Energized by the explosive growth in the Middle East air transport market, Qatar Airways has turned its attention to Scandinavia as it extends Boeing 787 services to Stockholm on August 1, to be followed a month later to both Copenhagen and Oslo.
Greenpoint Technologies, a VIP completions center for Boeing Business Jets, has acquired an equity position in MRO Aviation Technical Services (ATS). The two have worked together for 15 years on VIP and head‐of‐state programs. Acquiring an equity position ensures Greenpoint will have the hangar capacity and installation labor required to meet current and future completion needs. Jon Buccola, Greenpoint chairman and founder, will serve on the ATS board of directors.
Backed by five launch customers from across Europe, Asia and North America committing to 102 aircraft, Boeing pressed the “Go” button for its long-anticipated 787-10 development on June 17. United Airlines, British Airways, Singapore Airlines, GE Capital Aviation Services (Gecas) and Air Lease stepped up to support the stretched, longer-range Dreamliner, and they appear to have been influential in shaping the design and performance goals.
As predicted, most airliner makers went home from last week’s Paris Air Show with yet longer backlogs of orders. Factoring in all the provisional sales (those covered by options, letters of intent or a memorandum of understanding), manufacturers announced something like $170 billion in new aircraft and engine business at Le Bourget.
Qatar Airways placed a firm order for a pair of Boeing 777-300ERs and signed a commitment for another seven on the opening day of the Paris Air Show. Boeing places the value of the nine airplanes at $2.8 billion, based on list prices. Also holding an outstanding order for seven 777s, Qatar Airways plans to increase the size of its present fleet of 35 Boeing 777s to 51.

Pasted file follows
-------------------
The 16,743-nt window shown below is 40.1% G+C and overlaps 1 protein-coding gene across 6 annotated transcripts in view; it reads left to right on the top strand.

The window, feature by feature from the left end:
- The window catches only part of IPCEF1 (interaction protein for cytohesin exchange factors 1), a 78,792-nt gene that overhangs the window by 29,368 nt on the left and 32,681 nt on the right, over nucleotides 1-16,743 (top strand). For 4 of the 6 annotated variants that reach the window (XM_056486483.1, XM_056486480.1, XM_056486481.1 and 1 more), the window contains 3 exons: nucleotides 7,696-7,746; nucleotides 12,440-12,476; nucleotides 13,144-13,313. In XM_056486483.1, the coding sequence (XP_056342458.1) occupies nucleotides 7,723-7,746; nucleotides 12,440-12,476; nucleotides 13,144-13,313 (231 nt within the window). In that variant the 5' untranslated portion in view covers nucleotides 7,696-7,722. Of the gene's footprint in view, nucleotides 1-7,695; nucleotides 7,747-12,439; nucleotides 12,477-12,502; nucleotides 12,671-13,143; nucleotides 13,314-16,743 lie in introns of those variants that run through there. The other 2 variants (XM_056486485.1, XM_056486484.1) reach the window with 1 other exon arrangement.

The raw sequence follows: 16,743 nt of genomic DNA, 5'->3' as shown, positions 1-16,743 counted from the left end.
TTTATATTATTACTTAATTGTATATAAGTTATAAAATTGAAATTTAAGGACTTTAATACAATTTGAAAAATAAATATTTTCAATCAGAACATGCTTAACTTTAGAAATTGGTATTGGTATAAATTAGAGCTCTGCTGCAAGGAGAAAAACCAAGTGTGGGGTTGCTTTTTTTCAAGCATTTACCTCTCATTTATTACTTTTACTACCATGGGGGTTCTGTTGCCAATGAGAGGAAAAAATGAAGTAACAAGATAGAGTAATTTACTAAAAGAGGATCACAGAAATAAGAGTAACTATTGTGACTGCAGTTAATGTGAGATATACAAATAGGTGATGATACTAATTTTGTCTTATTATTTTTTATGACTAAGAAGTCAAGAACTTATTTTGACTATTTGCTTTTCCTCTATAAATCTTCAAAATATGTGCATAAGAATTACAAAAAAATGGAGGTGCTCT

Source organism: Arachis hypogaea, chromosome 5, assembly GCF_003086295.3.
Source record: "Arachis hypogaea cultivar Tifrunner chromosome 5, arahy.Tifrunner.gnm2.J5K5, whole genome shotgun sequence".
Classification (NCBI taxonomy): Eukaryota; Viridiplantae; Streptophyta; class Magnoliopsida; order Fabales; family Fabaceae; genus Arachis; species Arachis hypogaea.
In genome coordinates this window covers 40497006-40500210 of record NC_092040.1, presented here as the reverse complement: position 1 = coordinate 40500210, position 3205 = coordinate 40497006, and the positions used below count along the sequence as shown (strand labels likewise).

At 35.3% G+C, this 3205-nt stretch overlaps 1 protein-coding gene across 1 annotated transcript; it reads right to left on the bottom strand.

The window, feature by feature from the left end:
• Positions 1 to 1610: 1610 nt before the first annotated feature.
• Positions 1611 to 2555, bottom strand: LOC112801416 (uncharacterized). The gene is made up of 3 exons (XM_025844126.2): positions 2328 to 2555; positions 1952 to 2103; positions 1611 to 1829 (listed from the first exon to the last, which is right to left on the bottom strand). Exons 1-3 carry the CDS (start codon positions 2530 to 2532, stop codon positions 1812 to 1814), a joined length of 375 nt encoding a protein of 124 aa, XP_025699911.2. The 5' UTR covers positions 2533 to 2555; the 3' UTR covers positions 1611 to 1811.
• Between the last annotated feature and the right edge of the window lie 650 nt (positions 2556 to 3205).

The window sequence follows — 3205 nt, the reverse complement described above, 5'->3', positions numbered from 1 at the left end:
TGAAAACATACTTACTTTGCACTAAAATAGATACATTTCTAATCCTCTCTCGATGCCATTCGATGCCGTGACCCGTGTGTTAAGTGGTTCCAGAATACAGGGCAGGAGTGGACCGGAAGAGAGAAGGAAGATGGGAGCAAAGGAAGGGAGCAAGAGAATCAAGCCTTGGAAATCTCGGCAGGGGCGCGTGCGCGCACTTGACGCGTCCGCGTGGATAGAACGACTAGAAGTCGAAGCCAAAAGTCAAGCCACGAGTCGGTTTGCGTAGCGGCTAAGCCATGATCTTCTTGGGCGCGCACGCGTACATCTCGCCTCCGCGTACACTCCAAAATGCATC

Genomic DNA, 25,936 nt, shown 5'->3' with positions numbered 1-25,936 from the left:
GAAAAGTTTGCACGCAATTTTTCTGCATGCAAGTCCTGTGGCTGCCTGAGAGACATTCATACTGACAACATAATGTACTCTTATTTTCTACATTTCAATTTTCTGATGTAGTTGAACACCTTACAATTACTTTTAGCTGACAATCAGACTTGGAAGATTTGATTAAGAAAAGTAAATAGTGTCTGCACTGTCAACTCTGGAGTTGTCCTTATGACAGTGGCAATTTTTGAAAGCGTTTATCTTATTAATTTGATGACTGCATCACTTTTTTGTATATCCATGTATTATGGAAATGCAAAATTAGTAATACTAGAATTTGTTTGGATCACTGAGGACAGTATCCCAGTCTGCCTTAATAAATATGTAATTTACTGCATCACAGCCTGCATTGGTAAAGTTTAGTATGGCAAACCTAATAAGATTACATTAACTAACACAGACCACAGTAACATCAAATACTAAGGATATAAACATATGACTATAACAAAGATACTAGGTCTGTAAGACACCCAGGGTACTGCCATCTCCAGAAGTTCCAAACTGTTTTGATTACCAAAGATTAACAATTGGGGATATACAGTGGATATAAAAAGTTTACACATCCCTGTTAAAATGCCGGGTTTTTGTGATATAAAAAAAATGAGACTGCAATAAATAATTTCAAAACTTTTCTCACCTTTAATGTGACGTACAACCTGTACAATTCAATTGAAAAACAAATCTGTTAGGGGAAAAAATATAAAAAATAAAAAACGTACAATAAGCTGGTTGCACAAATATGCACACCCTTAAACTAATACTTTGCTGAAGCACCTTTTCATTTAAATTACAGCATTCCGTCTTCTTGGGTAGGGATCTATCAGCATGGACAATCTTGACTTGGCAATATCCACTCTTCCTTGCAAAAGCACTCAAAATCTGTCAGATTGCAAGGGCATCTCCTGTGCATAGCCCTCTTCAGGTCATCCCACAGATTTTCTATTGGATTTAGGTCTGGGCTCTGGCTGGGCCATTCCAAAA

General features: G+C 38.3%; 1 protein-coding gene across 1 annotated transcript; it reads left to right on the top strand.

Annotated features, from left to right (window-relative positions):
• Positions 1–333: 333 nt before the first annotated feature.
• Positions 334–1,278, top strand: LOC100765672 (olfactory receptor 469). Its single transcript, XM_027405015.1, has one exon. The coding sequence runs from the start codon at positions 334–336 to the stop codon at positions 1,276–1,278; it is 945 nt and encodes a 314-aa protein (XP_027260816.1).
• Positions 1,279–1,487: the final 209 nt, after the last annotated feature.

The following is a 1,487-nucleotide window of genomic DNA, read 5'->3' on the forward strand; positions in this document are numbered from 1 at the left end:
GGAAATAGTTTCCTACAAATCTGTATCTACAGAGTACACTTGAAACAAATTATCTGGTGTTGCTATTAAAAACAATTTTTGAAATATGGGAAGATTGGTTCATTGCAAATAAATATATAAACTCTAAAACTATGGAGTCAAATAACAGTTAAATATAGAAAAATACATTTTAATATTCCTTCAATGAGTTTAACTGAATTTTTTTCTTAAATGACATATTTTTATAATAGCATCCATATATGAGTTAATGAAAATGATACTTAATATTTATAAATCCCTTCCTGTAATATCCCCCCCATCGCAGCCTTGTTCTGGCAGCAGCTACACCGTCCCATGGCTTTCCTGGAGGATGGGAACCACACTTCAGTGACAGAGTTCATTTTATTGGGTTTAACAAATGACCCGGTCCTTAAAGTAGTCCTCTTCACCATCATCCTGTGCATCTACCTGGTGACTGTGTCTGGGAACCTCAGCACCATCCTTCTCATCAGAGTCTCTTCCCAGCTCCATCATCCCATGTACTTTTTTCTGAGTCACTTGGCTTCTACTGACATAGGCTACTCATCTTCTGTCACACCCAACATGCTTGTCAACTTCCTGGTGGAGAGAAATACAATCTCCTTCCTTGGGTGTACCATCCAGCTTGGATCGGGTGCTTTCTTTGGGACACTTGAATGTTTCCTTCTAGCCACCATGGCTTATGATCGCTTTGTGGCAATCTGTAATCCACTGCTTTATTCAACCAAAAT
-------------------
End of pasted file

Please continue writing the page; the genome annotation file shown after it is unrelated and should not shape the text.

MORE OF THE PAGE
General Electric GE90-115Bs power the 777-300ER. GE places the value of the engine commitment at $600 million.
On Tuesday at the Paris Air Show Boeing Defense, Space and Security announced an agreement with Embraer Defesa & Segurança to lead sales efforts of the Embraer KC-390 medium airlifter in the U.S. and UK and in select states in the Middle East. Boeing will also be the prime for sustainment and training in those territories, with Embraer providing the aircraft and assistance. The deal is part of the over-arching teaming agreement announced last year. Boeing and Embraer foresee an addressable market of 700 aircraft in the medium mobility market.
Qatar Airways CEO Akbar Al Baker is upbeat on the market, having ordered nine Boeing 777-300ERs, valued at $2.8 billion (at list prices), of which seven are options. “When we say options, we always make them firm orders,” he said. “Options [simply] give us the flexibility of moving up delivery dates.”
Al Baker said the new aircraft would allow the airline to open new long-haul routes to the U.S. Two of the new jets will be delivered in early 2014.
Boeing revealed here at the show yesterday that it is modifying a Bombardier Challenger business jet to be the prototype of its proposed medium-sized Maritime Surveillance Aircraft (MSA). Without specifying a platform, Boeing revealed the project at Farnborough last year, which downsizes and repackages the systems it has developed for the P-8 Poseidon and the 737 AEW&C aircraft onto a midsize jet.
Honeywell has entered the detailed design phase of the satellite communications (satcom) system hardware it is developing for Inmarsat’s new Global Xpress Ka-band satellite network. The company aims to secure Inmarsat network access approval for the satcom system in 2014.
Boeing and Ryanair reached terms on the U.S. manufacturer’s largest ever firm aircraft order from a European airline yesterday. The deal, worth $15.6 billion at current list prices, calls for delivery over five years of 175 new Boeing 737-800s starting in September 2014. The order stands to raise Ryanair’s fleet count to more than 400 by the summer of 2018 from about 300 today.